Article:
Toxic Scorekeeping: The case against ‘Five for the Future’

To move the community forward, we need to leave the 'five percent' pressure behind.

WordPress Laptop with Globe

In the WordPress world, giving back matters. We want to build great software — but just as importantly, we want to build a framework for the success of open-source software far beyond our favorite content management system.

Earlier this month, WordPress Executive Director Josepha Haden Chomphosy wrote about clarifying the structure of Five for the Future, the initiative that encourages companies to dedicate five percent of their time and resources toward improving the WordPress open-source software and community.

My colleague Allie Nimmons expanded on this in The Repository, noting that “When I visit my profile to look at how I can ‘claim’ my pledge to Five for the Future, I don’t see an option that fits what I do.”

Nimmons and Haden Chomphosy also talked on our podcast about how the pandemic has affected contributors. They agree that Five for the Future (5ftF) should be a positive experience, not a stressful one. Nimmons adds: “Haden Chomphosy shared with me her desire to avoid making people feel like their contributing time was being counted. No one will punish or admonish you if you aren’t exactly contributing 5% of your time.”

Unfortunately, WordPress co-founder Matt Mullenweg is indeed doling out punishment, and I think this behavior is calling the value of the whole 5ftF initiative into question.

When ‘give back’ becomes ‘not good enough’

In a series of now-deleted tweets, Mullenweg took GoDaddy to task for not contributing enough to 5ftF. This wasn’t his only criticism of GoDaddy — he also dislikes that they are building a competitor to WooCommerce Payments — but the idea that they are not doing enough was central to his argument.

GoDaddy responded in an interview with Sarah Gooding at WP Tavern, and that response also focused largely on calculating the size of their 5ftF contribution. The article includes several other examples of companies’ contributions:

“GoDaddy sponsors 34 contributors for a total of 217 hours per week across 15 teams. With 9,000 employees, this amounts to a relatively small number of hours compared to other hosting and product companies, like Automattic (4098 hrs/week) and Yoast (250 hrs/week). …

Bluehost (750 employees) sponsors 6 contributors for a total of 102 hours per week across 4 teams. … SiteGround (500 employees) sponsors 12 contributors for a total of 58 hours per week across 7 teams. … DreamHost (200 employees) sponsors 3 contributors for a total of 30 hours per week across 4 teams.”

While the conclusion about GoDaddy’s lower contribution relative to its number of employees is true based on this data, I’m not sure that’s as convincing or healthy of an argument as Mullenweg seems to think it is. In fact, his behavior seems to directly contradict the goals of his colleague, Haden Chomphosy, who says she doesn’t want people to feel like their time is being counted. (Mullenweg owns Automattic, and Haden Chomphosy is employed by Automattic.)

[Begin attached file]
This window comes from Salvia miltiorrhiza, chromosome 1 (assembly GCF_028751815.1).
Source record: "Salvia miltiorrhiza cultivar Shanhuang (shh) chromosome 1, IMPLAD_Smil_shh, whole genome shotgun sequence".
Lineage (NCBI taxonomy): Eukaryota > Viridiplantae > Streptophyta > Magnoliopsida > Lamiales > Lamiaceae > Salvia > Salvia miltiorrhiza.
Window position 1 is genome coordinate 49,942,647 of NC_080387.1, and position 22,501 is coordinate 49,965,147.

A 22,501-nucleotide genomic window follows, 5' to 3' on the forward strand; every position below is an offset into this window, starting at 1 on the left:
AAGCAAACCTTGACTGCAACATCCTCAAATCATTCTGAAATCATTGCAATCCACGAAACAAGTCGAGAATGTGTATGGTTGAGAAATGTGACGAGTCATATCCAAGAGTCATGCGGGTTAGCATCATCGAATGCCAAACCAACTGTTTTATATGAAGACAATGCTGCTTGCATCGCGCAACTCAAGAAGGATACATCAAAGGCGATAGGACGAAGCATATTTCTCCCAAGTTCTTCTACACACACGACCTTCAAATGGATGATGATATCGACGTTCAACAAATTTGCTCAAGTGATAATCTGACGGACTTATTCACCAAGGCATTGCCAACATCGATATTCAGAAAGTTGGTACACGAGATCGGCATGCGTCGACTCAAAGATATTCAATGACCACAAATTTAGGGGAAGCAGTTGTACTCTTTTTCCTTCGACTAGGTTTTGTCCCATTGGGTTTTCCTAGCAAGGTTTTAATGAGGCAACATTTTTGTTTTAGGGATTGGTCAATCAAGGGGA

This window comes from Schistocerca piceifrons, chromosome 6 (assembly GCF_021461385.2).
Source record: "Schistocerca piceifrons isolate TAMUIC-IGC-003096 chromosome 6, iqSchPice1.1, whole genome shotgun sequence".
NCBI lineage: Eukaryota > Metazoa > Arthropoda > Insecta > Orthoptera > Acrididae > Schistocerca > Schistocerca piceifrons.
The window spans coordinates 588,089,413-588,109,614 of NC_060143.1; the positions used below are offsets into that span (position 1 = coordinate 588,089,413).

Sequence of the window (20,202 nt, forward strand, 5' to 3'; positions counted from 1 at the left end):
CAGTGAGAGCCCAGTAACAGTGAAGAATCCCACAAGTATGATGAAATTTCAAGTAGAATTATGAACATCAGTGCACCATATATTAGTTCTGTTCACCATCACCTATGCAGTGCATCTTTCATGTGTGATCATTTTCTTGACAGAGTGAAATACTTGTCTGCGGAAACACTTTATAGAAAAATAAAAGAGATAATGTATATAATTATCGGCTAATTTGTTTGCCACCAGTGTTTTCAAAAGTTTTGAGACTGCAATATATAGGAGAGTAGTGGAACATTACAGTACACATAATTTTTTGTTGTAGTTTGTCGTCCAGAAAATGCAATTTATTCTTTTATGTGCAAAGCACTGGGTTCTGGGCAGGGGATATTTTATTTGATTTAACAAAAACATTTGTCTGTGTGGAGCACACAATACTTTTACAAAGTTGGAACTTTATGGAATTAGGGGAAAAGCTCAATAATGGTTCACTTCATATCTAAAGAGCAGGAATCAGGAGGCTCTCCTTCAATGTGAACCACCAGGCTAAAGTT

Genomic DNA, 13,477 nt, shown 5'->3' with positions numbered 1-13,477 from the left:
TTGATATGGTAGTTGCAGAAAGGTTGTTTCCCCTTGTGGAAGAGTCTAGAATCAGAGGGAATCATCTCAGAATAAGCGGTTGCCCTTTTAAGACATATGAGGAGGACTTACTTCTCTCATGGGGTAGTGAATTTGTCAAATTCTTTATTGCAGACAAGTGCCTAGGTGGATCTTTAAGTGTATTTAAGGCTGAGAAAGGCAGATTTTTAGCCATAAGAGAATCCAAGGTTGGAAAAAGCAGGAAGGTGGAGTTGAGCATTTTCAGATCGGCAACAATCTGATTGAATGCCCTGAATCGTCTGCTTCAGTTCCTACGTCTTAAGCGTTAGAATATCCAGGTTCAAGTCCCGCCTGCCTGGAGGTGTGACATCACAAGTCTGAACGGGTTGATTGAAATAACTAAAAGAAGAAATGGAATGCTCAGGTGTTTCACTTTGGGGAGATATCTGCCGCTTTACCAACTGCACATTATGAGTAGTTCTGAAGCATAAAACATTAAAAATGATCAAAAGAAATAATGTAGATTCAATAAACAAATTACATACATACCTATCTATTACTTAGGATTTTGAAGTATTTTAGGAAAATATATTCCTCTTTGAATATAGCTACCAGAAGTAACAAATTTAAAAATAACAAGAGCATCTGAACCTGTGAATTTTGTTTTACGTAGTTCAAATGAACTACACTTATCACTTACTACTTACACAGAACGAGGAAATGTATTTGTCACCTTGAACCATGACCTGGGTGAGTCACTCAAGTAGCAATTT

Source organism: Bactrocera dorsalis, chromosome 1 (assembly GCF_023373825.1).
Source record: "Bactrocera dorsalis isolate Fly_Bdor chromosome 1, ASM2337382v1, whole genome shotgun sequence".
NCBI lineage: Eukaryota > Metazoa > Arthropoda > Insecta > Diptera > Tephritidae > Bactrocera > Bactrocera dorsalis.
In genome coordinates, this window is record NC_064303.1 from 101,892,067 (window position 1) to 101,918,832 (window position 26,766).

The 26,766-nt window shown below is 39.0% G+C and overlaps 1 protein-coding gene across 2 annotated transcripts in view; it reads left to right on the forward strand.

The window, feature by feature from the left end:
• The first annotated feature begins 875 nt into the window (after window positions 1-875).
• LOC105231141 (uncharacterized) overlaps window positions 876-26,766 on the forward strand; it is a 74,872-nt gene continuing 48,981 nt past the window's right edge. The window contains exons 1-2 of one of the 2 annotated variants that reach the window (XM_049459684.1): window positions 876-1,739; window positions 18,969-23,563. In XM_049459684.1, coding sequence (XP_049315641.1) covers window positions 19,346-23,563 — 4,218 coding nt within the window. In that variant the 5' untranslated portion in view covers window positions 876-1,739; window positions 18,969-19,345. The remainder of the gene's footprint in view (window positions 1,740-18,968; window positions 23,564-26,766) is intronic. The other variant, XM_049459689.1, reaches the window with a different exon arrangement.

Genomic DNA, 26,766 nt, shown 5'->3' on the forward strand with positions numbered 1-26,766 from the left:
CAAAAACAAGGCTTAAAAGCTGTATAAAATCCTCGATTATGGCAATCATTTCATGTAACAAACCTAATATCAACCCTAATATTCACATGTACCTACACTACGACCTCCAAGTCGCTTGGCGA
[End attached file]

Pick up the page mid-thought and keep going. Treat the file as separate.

Let’s do some back-of-the-envelope math on the 5ftF numbers above. Assuming that all employees work 40 hours a week…

Automattic — 1,930 employees. 77,200 available hours per week (1930*40). 4,098 hours pledged to 5ftF. Contributing 5.3% of hours.

Yoast — 140 employees. 5,600 available hours. 250 hours pledged. Contributing 4.5% of hours.

Bluehost — 750 employees. 30,000 available hours. 102 hours pledged. Contributing 0.34% of hours.

GoDaddy — 9,000 employees. 360,000 available hours. 217 hours pledged. Contributing 0.006% of hours.

As I tediously multiplied and divided on my iPhone calculator, I couldn’t help but notice how frivolous and stressful it is to keep score all the time. I was struck by the fact that GoDaddy, in raw-number terms, contributes more hours than Bluehost, SiteGround and DreamHost combined, and about the same as Yoast. That could mean that GoDaddy, in practice, has a larger positive effect on WordPress than the other hosts even though its contribution relative to its number of employees is lower.

I understand that Mullenweg has reasonable gripes about GoDaddy competing with WooCommerce, but the contention that 217 hours a week is not enough seems unsubstantiated to me. The cash equivalent, assuming employees cost GoDaddy $50/hour, is about $500,000 per year. They also make large sponsorship purchases for WordCamps and similar events, which directly support the community and are not captured in the 5ftF data. (They are not a sponsor of MasterWP and do not pay me in any way, and in fact I believe they owe me hundreds of hours of my life back due to horrible tech support in the early 2000s.) Imagine if Warren Buffet donated half a million dollars to your cause, and you said he was “parasitic” because it wasn’t a large enough percentage of his net worth.

Consider the fact that Automattic — literally the WordPress company, which owns and WordPress VIP and WooCommerce and is controlled by Mullenweg, the co-founder of WordPress – barely logs more than 5% of its hours to 5ftF. I think this single-handedly demonstrates the futility of keeping score and shows that (as Allie Nimmons suggested) the definition of a 5ftF contribution is unreasonably narrow.